Milwaukee Bucks: All-Time Greatest 15 Man Roster

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Ray Allen – Shooting Guard

Words by John Heffernon

If shooting the basketball is an art form then there may be no greater artist than Ray Allen.

He’s currently the NBA leader in regular season three-pointers made and attempted and the leader in post season three-pointers made. He also holds the record for consecutive seasons leading the NBA in three-point attempts. Ray has the seventh best free throw shooting percentage, 89.4 percent, in NBA history.

All those great shooting numbers led Ray to being one of the best offensive players of all-time. He is 16th all time in offensive win-shares and 15th all time in offensive box plus/minus at 111.7 and 4.2, respectively.

Ray Allen was drafted fifth overall by the Minnesota Timberwolves in the 1996 Draft and was traded to Milwaukee in a draft day trade. He played just over six and a half seasons for the Bucks, from 1996-97 to 2002-03 (where he was traded after 47 games to the Seattle SuperSonics).

In those six plus years in Milwaukee, Ray Allen’s per game averages were 19.6 points, 4.5 rebounds, 3.7 assists, 1.2 steals, and 36.3 minutes. He shot 45 percent on field goals, 41 percent from three point land, and 88 percent from the free throw line. Allen played in 96.3 percent of regular season games while he was on the roster in Milwaukee.

Allen holds a plethora of Bucks franchise records. They include: consecutive games played (400, from 11/1/96 to 12/20/01), three-point field goals made – career (1,051), three-point field goals made – season (229, 2001–02), three-point field goals made – game: 10 (vs. Charlotte Hornets, April 14, 2002), three-point field goals made – half (8, second half, vs. Charlotte Hornets, April 14, 2002), three-point field goal attempts – season (528, 2001–02), and three-point field goal attempts – game (17, at Cleveland Cavaliers, December 9, 2002).

Ray Allen’s penchant for scoring, consistency, and durability are some of the reasons he was honored as the 3rd best of the 20 greatest players in franchise history during Milwaukee’s 40th Anniversary Team Celebration in 2008.

Ray Allen took the Bucks to within one game of the NBA Finals during the 2000-01 season. He averaged 22.0 PPG, 5.2 RPG, 4.6 APG and 1.5 SPG in 82 games, leading his team to a 52-30 record and the second seed in the Eastern Conference playoffs.

In the first round of the playoffs the Bucks were matched up against the Orlando Magic and the series pitted Tracy McGrady vs. Ray Allen. Both stars dominated but Ray took control of the series when in game three in Orlando he took the game to overtime with a monstrous slam over McGrady (as seen above). The Bucks won the game in OT and then went on to win the series.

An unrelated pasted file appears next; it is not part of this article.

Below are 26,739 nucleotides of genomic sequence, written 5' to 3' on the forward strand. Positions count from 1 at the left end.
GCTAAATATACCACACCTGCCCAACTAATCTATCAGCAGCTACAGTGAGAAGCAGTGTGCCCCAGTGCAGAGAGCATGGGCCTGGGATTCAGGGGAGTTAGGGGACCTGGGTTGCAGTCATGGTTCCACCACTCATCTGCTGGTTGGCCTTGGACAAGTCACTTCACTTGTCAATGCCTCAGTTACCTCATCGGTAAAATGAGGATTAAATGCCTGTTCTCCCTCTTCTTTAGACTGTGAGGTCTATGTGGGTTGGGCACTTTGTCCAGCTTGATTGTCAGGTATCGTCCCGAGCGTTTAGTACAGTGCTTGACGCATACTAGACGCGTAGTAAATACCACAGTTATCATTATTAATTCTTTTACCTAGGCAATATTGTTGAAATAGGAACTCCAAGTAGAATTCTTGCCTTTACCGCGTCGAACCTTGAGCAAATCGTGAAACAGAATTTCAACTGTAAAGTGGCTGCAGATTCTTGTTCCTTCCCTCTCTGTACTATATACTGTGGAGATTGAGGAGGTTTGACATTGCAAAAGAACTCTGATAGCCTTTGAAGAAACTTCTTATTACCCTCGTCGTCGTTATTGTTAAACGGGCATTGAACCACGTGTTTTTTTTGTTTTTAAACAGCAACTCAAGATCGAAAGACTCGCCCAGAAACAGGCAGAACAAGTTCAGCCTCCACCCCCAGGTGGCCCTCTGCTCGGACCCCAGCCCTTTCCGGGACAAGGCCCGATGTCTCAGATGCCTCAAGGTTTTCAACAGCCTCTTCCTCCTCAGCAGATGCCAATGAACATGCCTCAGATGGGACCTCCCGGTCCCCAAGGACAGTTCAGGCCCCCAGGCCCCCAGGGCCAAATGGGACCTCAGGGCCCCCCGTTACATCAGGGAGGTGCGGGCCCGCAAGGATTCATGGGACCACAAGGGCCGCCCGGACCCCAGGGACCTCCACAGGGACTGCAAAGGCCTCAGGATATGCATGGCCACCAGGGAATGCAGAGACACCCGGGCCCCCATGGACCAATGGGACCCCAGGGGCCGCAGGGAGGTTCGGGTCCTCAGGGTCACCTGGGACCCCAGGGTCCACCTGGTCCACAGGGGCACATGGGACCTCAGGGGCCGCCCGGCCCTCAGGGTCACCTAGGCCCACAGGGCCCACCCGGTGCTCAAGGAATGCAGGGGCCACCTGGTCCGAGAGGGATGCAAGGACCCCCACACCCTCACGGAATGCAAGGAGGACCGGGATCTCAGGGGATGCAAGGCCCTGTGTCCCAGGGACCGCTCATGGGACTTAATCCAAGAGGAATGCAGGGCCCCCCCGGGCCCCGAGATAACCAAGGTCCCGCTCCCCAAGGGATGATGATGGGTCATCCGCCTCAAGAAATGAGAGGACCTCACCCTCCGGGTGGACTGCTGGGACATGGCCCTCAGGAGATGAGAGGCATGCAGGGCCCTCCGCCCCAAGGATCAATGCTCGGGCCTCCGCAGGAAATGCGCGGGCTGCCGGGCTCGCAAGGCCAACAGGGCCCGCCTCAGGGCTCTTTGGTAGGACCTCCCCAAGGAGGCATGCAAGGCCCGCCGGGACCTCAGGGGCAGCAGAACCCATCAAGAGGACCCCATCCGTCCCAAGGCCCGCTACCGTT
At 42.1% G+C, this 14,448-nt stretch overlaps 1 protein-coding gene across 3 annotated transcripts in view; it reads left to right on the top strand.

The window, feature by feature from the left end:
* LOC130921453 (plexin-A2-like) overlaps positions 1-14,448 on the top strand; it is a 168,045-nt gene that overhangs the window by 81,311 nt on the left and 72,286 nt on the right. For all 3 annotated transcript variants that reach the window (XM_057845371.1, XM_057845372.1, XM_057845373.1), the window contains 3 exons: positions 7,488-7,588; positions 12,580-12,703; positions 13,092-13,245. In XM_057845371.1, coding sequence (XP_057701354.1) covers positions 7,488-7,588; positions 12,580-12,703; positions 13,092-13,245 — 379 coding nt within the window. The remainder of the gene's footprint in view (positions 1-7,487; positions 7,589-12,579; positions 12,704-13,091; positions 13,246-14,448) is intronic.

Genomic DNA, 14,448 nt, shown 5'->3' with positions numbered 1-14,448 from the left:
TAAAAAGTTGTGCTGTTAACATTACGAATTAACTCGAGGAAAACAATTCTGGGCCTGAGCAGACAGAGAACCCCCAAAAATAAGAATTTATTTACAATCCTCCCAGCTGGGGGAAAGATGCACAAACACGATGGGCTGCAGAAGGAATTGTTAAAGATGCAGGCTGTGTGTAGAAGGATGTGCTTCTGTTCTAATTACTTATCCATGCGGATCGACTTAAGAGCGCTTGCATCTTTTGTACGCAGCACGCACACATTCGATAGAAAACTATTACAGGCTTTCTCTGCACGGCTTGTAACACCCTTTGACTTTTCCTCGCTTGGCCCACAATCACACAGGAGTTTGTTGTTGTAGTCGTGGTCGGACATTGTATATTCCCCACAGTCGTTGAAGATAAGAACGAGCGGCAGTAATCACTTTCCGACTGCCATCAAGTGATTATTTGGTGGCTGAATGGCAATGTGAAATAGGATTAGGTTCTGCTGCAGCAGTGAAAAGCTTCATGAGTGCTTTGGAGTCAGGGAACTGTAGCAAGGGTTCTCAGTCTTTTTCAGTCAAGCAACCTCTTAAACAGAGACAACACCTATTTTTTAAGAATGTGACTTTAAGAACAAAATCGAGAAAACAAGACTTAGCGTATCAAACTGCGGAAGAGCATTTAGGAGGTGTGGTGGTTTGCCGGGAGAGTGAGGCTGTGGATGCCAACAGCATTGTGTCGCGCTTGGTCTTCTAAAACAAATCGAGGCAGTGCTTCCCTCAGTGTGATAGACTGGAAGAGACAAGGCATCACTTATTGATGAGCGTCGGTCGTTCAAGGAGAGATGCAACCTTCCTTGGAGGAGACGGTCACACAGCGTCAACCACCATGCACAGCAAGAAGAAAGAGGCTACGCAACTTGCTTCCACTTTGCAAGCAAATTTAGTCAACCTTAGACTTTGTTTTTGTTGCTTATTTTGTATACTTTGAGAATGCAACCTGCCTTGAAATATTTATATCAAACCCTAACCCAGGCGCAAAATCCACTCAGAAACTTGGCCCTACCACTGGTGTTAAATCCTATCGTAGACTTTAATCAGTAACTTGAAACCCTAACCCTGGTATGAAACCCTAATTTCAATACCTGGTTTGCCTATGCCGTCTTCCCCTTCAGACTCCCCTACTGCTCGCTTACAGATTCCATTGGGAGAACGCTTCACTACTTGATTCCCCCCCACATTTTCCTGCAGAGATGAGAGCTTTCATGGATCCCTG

The Bucks then faced the Hornets in an Eastern Conference Semi-Finals matchup. The Bucks took the first two games of the series, but Charlotte responded by winning the next three games. Milwaukee fought back, against a 3-2 deficit, and would win the series in seven games.

Next came the biggest moment in Ray’s Bucks career, the Eastern Conference Finals against the Philadelphia 76ers. This series, like the Round 1 matchup, pitted two stars against each other, Ray Allen and Allen Iverson.

Philly had home court but the Bucks managed to steal a game. Milwaukee took a 2-1 lead, but Philadelphia won two in a row after. Facing a 3-2 deficit, Ray pounded the 76ers with 41 points as Milwaukee won 110-100 and lived to fight another day.

The Bucks lost Game Seven 108-91 and the series 4-3. Allen was the Bucks best player with averages of 27.1 PPG, 3.3 RPG and 5.4 APG in the seven game series.

Two years after the Eastern Conference Finals battle, Ray Allen was traded to Seattle. The craziest thing about the Allen – Bucks episode is that he wanted to stay in Milwaukee his whole career.

"“That’s what I planned on; that’s what I had hoped,” Allen said of staying in Milwaukee. “I was looking at building and trying to create something great. I always modeled my career after what Brett Favre did in Green Bay; they won a Super Bowl. I didn’t feel I needed to be in a big market to achieve greatness or even to win a championship. It was all about trying to create a mentality of having a dynasty here. We started doing that. I think we were one or two players away from doing that.”"

As with many great NBA players, it just didn’t work out with Coach George Karl and Allen, and he found reason to trade him for a return that was nowhere near equal value. Karl was the catalyst that got Allen out of Milwaukee.

It’s sad because Ray Allen enjoyed being here and was going to be a superstar here. He was exactly what the Bucks have been looking for since his departure: an incredibly talented star, a great work ethic, a great locker room presence, and the willingness to do whatever it takes to help the team win.

Ray Allen, even in a limited career with the Bucks, is one of the best players in Milwaukee history. As the superstar and number one option for Milwaukee, he took the team to heights that only Kareem Abdul-Jabbar ever exceeded.

I think that he deserves to be remembered as a Bucks great because of his desire to stay with the franchise, getting traded wasn’t his fault, and because he gave the Bucks some great memories while being a good guy and playing in almost every game.

Other accolades Ray Allen received while a member of the Milwaukee Bucks: three All-Star selections from 2000-2002, All Rookie Second Team in 1996-97, All NBA Third Team in 2000-01, 2000-01 Three Point Shootout Winner (All-Star weekend event) in 2000-01, and The Sporting News “Good Guy” Award in 2000-01 and 2001-02.

Next: Bob Dandridge